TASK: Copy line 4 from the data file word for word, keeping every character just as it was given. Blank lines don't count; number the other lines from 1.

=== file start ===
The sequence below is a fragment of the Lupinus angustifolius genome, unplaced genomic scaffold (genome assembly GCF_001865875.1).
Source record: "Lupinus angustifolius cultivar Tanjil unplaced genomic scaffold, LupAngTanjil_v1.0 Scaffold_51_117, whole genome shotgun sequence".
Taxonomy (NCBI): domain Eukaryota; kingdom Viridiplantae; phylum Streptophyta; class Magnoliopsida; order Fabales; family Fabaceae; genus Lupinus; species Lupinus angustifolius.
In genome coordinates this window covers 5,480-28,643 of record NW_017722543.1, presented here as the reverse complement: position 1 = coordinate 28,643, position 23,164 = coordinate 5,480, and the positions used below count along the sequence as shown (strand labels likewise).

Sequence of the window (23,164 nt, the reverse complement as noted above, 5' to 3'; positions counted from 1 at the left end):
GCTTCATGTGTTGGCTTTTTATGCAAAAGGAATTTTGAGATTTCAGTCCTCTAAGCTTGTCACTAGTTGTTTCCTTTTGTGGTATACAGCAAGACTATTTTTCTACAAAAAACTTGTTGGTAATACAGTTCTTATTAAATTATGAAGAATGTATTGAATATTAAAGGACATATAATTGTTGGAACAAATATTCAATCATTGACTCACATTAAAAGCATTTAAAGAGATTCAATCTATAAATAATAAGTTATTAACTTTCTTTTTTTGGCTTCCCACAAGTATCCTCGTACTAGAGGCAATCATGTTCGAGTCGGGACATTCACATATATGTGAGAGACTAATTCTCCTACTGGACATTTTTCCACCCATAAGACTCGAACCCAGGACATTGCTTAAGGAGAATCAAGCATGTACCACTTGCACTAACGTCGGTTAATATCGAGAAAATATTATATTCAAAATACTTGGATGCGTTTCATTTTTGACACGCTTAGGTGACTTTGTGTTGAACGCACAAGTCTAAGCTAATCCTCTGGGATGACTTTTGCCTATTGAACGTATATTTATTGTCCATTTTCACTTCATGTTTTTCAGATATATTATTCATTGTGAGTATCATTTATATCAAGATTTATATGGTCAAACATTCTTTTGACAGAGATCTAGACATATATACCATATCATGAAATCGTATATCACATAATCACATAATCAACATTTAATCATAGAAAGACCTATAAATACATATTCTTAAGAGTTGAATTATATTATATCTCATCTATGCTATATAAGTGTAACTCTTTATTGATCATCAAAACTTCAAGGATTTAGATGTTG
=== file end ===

In genome coordinates this window covers 5,480-28,643 of record NW_017722543.1, presented here as the reverse complement: position 1 = coordinate 28,643, position 23,164 = coordinate 5,480, and the positions used below count along the sequence as shown (strand labels likewise).